Smoky brisket without the smoker

Before I met Charles, I did not have an outdoor grill, or a smoker for that matter. Life was very sad in that regard. Which meant getting a bit creative: indoor grill pans that invariably set off my smoke detector, and every now and then using a wee bit of liquid smoke.

There seems to be one universal brisket principle that must be adhered to no matter what recipe you’re following: low and slow. Some of the outdoor smoker recipes cook for 12–16 hours. Fortunately, this one shortens that a bit, and makes your house smell pretty incredible.

Even without the liquid smoke, brisket is some tasty comfort food, and there are literally thousands of recipes out there as to how to prepare.

2 teaspoons salt (optional)
1 tablespoon black pepper
2 teaspoons cayenne
4 cloves fresh garlic, crushed
1 3- to 4-pound (2 kg) brisket, untrimmed
1 yellow or white onion, sliced
¼ cup (60 mL) tamari or coconut aminos
1 tablespoon Worcestershire sauce, optional
2 tablespoons liquid smoke
2 tablespoons brewed espresso or dark coffee
¼ cup (60 mL) apple cider vinegar
1 cup (250 mL) beef stock
3 fresh jalapeños, sliced

  1. Preheat oven to 250°F (125°C).
  2. Mix together the salt, black pepper, cayenne, and crushed garlic, and rub all over your brisket. Allow the brisket sit out and come to room temperature.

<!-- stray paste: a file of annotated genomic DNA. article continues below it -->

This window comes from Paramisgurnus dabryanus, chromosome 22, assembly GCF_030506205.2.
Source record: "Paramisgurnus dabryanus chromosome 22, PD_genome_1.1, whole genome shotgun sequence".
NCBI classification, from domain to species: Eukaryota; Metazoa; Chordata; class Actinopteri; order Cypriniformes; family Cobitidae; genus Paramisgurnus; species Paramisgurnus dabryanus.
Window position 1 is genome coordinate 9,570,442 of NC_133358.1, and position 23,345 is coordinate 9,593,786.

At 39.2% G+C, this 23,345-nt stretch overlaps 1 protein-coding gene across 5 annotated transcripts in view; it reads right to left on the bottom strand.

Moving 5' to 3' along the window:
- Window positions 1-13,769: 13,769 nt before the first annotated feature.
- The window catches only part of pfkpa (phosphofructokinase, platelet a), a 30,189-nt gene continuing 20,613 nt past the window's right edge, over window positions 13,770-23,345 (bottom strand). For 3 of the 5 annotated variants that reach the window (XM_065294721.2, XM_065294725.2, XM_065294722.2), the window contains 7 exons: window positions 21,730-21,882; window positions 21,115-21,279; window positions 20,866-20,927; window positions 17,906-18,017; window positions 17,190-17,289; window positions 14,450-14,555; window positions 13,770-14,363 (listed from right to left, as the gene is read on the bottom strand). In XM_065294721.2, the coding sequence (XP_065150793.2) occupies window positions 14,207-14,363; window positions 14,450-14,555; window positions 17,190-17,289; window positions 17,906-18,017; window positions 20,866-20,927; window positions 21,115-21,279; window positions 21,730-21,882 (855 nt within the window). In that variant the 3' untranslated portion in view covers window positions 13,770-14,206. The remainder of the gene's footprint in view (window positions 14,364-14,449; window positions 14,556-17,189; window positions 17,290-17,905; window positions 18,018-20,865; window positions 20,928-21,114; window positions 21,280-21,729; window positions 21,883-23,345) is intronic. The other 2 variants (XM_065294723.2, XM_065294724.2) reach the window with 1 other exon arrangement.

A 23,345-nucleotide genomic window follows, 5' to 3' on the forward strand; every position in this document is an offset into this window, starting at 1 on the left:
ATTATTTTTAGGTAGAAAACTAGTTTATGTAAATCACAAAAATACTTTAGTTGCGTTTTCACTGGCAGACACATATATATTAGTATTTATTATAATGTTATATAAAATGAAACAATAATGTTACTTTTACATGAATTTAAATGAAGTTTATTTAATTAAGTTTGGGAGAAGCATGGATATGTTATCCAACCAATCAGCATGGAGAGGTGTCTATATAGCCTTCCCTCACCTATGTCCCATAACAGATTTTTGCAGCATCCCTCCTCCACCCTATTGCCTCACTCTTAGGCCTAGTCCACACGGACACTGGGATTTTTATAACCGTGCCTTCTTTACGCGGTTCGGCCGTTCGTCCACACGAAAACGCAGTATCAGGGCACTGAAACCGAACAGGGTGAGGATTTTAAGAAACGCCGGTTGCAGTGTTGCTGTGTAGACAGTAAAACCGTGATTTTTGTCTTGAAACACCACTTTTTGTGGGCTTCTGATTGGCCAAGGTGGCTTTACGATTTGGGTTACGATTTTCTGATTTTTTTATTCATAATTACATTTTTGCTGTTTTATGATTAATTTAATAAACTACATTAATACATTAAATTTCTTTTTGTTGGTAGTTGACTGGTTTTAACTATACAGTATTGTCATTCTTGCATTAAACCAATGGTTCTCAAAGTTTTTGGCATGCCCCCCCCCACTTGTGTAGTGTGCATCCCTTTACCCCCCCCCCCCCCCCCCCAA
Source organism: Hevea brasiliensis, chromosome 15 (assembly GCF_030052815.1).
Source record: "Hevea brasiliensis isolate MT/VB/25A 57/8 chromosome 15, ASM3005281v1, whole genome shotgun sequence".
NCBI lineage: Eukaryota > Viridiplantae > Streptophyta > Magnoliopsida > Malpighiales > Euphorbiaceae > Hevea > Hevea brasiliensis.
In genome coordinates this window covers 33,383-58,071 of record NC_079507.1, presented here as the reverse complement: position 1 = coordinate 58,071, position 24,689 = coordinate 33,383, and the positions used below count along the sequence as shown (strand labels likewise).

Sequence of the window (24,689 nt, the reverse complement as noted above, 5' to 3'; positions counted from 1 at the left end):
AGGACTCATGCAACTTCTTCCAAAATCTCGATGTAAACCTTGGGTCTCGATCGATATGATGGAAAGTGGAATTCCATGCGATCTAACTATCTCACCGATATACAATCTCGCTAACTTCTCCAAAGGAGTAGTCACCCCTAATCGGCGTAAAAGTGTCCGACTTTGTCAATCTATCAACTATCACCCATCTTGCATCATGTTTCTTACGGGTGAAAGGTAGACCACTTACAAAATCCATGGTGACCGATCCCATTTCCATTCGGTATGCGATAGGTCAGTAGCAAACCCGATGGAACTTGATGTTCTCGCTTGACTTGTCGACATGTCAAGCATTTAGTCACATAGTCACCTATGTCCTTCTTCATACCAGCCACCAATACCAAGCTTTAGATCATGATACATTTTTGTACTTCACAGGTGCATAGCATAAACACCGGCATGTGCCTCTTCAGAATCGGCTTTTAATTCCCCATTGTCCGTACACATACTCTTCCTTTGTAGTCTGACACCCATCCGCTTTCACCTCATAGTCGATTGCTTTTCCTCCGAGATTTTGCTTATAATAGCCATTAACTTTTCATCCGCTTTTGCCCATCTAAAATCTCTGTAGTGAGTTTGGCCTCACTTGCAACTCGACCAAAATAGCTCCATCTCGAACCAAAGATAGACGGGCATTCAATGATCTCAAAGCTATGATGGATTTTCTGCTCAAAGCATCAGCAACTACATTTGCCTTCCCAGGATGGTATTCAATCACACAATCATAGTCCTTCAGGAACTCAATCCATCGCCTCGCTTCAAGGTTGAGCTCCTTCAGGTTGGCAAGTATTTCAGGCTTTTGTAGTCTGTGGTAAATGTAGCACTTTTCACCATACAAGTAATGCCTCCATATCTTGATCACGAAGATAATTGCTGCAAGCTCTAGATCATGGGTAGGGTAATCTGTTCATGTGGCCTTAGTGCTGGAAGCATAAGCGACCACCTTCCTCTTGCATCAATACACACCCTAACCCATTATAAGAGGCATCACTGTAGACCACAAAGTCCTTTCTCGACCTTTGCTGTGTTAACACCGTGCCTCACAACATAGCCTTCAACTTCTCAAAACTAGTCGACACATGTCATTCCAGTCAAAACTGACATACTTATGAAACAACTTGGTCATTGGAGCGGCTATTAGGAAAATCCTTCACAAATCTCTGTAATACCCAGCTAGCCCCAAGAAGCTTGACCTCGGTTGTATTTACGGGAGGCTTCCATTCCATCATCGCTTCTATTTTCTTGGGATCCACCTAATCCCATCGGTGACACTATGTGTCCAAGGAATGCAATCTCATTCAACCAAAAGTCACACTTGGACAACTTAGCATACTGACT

3. In your large roasting pan or a Pyrex 9 inch x 13 inch (23 cm x 33 cm) pan, add in your onions, coconut aminos (or tamari), Worcestershire sauce, the liquid smoke, espresso, apple cider vinegar, beef stock, and some of the jalapeños.
  4. Set the brisket on top of the onions and jalapeños with the fat side up. Set your remaining jalapeños on top of the brisket.
  5. Cover the pan tightly with aluminum foil and let bake for at least 4 hours.
  6. Remove the brisket from the pan, and it should almost fall apart when you touch it. Let it rest outside the pan for at least 20 minutes.
  7. When ready to serve, trim the fat from the top, and slice very thin against the grain.

Ingredient Notes—Liquid smoke comes in all varieties, some with all kinds of additives. You want to find one where its only ingredient is “natural liquid smoke.” How is this made in the first place? Manufacturers heat the given wood (typically hickory) over a heat high enough to get it smoldering, and then that smoke is passed through water to create the liquid smoke. It’s then refined for impurities and barreled much like whiskey. As with everything in life, there is debate about the safety of liquid smoke. According to the European Commission, “Because smoke flavorings . . . are subject to fractionalization and purification . . . the use of liquid smoke flavorings is generally considered to be less of a health concern than the traditional smoking process.” For what it’s worth, I surely wouldn’t down bottles of this, but a few tablespoons seem pretty reasonable to try and get that smoky flavor.